“Go to the far side of the room. Pick up the phone and identify yourself. We will come and get you at the metal door.” Thus, our speakeasy adventure in Seattle began on a hot Friday night.
Interesting that speakeasies are, by nature, supposed to be secret and exclusive but they are trending all over social media these days. Our first stop, Needle and Thread, was recommended by several people at work, so off we went for a taste test. Reading up on the speakeasy protocol, I learned that you can call in advance to secure a RSVP in this very small (probably 20 people max) prohibition-style experience. Just calling to get the RSVP was fun-you leave a message (no more than 7 days in advance) after hearing the strict rules–if you are lucky enough to get a call back, you better actually PICK UP THE CALL to talk to the host or you won’t get in. Done.
Promptly at 5 p.m. when the parent bar, Tavern Hall, opened, we were at the phone calling upstairs to gain entrance to the speakeasy, Needle and Thread. Dress code: “Keep it classy”. Not sure what their definition of “classy” is but Thom was rocking his porkpie hat and looking very hipster. When our friends arrived after fighting the horrible Friday Seattle gridlock, our drink master interviewed us on our cocktail/alcohol preferences as there is no menu and they warn you in advance not to expect an appletini to be made in their establishment. There ARE speakeasy standards after all and only custom cocktails served, thank you very much. Prepping for our trip to Ireland in the fall, I’m leaning into whiskey to be better equipped to take on the true Irish experience. Our host got it right, creating for me an iced cocktail created with Irish Bushmills whiskey, orange liqueur, cherry herring and lime juice. Tart and sweet and very refreshing on a hot day in a bar where ceiling fans provided the only air conditioning. We drank up, chatted politics and then headed down Pike St. to our next speakeasy experience.
After wandering the block looking for Foreign National, I spied an unique door tucked away between other restaurants-found it! Through the layers of beads and velvet curtains, we quickly hopped into a communal booth with strangers as the space is limited and in high demand. While we sat and enjoyed our cocktail creations, other bar patrons streamed in looking in vain for seats in this trendy bar. I went for the Foreign National house cocktail made up of pisco, Amaro Montenegro, honey, sour orange served with an egg white frost on top. Petite and delicious. Our friends had the complex cocktail named Osaka #1 consisting of Suntory Toki whiskey, vermouth blanc, lemon, yuxu, orgeat, ardbert spritz and anise smoke. WOW-I have not a clue what most of that stuff is but I got a taste of it and it was interesting to say the least.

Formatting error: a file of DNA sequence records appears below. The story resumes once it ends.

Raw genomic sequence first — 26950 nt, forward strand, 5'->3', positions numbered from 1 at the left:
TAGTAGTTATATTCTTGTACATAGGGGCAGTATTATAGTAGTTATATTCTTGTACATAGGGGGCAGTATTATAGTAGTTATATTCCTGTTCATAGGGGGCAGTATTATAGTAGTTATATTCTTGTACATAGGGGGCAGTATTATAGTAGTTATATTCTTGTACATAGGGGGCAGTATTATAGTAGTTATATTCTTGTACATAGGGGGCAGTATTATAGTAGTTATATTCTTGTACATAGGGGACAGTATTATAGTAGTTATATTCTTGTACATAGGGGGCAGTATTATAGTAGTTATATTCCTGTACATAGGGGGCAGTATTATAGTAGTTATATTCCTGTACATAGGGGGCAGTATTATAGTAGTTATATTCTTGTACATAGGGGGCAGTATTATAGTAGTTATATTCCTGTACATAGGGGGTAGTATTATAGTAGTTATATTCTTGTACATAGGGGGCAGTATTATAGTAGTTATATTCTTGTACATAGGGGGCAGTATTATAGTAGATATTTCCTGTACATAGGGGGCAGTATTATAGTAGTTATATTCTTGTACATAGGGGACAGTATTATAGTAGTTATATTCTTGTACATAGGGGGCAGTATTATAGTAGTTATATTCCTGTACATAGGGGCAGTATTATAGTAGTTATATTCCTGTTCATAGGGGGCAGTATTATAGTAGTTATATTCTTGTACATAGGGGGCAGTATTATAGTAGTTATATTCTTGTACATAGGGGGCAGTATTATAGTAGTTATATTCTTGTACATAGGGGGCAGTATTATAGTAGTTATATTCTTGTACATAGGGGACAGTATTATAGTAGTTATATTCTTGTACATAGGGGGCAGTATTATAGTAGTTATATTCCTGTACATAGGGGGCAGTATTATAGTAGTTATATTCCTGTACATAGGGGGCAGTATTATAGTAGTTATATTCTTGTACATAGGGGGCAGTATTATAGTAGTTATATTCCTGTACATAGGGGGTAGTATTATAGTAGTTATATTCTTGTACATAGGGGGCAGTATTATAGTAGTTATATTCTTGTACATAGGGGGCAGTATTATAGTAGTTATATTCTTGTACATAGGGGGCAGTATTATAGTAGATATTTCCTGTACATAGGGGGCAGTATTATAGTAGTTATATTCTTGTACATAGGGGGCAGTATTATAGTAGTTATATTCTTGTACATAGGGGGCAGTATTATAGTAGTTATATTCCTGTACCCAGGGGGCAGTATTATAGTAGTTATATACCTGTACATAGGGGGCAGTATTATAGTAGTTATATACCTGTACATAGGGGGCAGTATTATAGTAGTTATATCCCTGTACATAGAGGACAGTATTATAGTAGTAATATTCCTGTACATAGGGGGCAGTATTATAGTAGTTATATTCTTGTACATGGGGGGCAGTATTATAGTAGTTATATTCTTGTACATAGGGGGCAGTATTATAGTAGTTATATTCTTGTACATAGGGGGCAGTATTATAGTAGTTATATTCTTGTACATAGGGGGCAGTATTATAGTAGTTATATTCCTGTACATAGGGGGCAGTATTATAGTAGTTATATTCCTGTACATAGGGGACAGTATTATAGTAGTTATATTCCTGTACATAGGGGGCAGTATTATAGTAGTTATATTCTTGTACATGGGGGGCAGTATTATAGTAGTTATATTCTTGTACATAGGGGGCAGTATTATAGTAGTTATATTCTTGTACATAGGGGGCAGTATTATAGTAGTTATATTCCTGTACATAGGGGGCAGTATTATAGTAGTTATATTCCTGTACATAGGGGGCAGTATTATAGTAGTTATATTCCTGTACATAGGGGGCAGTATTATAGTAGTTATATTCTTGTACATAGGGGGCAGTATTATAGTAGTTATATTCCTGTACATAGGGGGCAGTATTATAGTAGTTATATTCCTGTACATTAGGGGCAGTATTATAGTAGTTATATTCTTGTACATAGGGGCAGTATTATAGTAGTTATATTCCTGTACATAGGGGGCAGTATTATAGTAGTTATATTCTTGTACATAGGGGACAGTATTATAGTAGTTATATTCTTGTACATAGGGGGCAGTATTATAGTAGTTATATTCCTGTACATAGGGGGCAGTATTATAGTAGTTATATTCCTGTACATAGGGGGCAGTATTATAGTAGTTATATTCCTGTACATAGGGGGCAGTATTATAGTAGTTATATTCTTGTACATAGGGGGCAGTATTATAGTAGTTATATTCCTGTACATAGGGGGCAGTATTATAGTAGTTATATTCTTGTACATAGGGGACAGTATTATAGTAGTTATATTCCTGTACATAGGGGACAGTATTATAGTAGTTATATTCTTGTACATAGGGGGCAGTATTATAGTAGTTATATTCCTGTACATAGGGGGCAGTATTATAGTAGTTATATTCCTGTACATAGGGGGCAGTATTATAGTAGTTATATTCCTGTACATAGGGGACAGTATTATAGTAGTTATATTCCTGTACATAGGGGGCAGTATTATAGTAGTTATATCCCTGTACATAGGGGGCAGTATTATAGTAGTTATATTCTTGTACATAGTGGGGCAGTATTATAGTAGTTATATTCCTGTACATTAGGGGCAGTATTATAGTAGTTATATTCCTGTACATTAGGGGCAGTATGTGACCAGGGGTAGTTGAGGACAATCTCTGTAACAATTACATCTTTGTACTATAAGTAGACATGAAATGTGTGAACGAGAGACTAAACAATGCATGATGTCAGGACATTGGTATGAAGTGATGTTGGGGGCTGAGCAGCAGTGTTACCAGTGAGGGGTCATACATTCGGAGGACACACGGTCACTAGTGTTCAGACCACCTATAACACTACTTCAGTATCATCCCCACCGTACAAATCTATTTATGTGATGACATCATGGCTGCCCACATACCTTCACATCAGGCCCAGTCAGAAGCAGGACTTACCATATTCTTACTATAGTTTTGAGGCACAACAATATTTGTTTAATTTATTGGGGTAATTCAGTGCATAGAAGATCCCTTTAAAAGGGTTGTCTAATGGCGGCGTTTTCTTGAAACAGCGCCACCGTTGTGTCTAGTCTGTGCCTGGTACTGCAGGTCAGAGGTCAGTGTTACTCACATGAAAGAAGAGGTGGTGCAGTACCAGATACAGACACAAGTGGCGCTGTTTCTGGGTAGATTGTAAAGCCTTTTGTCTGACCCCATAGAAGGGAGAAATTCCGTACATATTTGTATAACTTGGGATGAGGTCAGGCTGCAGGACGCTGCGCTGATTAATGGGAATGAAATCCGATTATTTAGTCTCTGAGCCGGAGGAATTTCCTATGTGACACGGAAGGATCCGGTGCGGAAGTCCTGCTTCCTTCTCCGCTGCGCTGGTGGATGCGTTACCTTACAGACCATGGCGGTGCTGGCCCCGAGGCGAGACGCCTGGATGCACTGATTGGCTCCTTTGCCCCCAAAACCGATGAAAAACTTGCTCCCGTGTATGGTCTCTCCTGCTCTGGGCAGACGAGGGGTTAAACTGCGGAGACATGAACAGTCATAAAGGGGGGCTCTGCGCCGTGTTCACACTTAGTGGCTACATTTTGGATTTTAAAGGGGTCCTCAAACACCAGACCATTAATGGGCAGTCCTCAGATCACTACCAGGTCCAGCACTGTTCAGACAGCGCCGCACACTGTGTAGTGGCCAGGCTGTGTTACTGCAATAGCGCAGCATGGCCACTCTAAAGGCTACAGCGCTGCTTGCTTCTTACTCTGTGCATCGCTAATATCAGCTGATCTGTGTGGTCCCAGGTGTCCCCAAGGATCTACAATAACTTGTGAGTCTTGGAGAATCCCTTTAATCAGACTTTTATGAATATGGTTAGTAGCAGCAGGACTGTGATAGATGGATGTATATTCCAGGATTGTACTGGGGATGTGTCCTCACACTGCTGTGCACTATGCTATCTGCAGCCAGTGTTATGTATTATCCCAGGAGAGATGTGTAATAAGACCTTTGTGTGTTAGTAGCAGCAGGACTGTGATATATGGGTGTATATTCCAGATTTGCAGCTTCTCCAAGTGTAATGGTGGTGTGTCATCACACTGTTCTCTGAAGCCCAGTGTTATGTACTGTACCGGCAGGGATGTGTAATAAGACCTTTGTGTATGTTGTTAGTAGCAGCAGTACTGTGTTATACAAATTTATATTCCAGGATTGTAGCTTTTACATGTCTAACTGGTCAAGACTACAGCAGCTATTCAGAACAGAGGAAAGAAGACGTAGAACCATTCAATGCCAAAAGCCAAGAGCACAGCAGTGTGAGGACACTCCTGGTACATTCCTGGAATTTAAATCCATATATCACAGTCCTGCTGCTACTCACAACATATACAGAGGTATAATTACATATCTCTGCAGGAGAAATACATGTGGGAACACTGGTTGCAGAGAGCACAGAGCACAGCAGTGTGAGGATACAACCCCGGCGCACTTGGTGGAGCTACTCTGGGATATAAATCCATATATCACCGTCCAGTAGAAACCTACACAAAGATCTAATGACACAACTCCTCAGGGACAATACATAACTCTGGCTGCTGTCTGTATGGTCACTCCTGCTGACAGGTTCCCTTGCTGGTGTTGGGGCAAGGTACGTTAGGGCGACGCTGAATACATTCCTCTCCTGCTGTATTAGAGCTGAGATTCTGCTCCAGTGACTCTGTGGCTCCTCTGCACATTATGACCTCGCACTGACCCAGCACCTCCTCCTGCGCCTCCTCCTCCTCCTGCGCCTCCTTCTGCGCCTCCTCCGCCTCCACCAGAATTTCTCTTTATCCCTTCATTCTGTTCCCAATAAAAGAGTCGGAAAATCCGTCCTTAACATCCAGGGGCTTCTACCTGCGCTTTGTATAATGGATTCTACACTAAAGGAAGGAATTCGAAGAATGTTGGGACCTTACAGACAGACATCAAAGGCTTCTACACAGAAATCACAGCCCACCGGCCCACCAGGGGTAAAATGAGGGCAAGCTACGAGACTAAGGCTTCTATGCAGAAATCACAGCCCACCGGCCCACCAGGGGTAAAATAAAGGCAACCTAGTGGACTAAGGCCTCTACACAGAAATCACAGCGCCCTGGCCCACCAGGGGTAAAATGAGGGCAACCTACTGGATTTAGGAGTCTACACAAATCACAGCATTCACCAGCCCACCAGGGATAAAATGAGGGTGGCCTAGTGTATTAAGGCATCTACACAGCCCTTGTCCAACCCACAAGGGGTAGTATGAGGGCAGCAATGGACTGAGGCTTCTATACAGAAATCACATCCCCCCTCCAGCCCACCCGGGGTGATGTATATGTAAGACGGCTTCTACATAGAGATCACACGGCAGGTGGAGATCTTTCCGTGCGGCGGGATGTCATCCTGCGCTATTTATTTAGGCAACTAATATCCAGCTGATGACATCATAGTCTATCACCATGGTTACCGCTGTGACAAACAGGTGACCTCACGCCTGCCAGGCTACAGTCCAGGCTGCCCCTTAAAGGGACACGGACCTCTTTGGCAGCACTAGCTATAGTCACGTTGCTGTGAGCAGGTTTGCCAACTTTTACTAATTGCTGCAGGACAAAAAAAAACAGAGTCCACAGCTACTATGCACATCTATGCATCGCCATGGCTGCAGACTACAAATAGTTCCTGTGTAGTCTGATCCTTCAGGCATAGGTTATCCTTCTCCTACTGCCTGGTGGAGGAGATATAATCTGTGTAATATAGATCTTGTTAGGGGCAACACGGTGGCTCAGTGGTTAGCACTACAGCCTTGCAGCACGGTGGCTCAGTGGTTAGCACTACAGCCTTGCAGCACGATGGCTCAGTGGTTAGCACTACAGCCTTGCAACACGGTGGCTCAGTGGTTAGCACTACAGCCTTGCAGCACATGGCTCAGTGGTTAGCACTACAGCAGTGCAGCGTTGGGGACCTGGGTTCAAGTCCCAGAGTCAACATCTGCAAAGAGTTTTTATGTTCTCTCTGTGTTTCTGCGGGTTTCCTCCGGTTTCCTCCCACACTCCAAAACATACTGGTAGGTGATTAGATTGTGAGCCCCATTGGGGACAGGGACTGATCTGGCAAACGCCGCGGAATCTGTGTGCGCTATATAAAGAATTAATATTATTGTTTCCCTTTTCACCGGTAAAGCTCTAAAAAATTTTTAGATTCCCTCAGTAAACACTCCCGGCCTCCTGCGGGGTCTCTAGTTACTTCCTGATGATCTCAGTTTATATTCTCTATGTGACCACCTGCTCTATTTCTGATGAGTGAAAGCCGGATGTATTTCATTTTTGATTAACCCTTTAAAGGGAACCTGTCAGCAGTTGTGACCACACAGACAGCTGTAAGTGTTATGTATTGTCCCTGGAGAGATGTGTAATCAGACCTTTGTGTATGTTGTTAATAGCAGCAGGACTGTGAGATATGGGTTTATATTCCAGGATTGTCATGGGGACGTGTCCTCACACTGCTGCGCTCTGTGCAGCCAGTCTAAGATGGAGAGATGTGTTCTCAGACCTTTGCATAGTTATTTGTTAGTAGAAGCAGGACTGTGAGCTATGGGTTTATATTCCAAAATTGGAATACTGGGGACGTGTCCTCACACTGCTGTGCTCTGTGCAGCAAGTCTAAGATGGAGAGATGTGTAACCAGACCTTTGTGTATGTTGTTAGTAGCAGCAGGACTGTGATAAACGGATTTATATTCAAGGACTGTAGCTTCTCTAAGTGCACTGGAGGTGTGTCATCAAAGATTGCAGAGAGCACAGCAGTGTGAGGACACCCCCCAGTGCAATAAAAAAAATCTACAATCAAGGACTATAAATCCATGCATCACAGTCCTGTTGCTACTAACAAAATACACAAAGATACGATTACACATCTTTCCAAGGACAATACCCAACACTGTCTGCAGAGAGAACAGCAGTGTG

I loved the speakeasy ambience with the small interesting spaces filled with people who value quality booze concoctions over quantity. I can’t wait to check out other speakeasies in Seattle (list below) and in NYC when we visit our favorite city in the fall. Cheers!
Foreign National, 300 E. Pike St., Story in Seattle Times: http://www.seattletimes.com/life/food-drink/foreign-national-is-this-the-best-new-bar-in-seattle/; http://www.foreignnationalbar.com/; http://www.yelp.com/biz/foreign-national-seattle-2
Needle and Thread at Tavern Law, 1406 12th Ave., RSVP 206-325-0133, http://www.mccrackentough.com/tavernlaw/; http://www.yelp.com/biz/needle-and-thread-seattle?osq=speakeasy
Bath Tub and Gin, 2205 2nd Ave. http://bathtubginseattle.com/; http://www.yelp.com/biz/bathtub-gin-and-co-seattle?osq=speakeasy
Knee High Stocking, 1356 E. Olive Way, http://www.kneehighstocking.com/;http://www.yelp.com/biz/knee-high-stocking-co-seattle?osq=speakeasy
Many thanks to Karmann K. for sharing her photos of the evening’s adventure!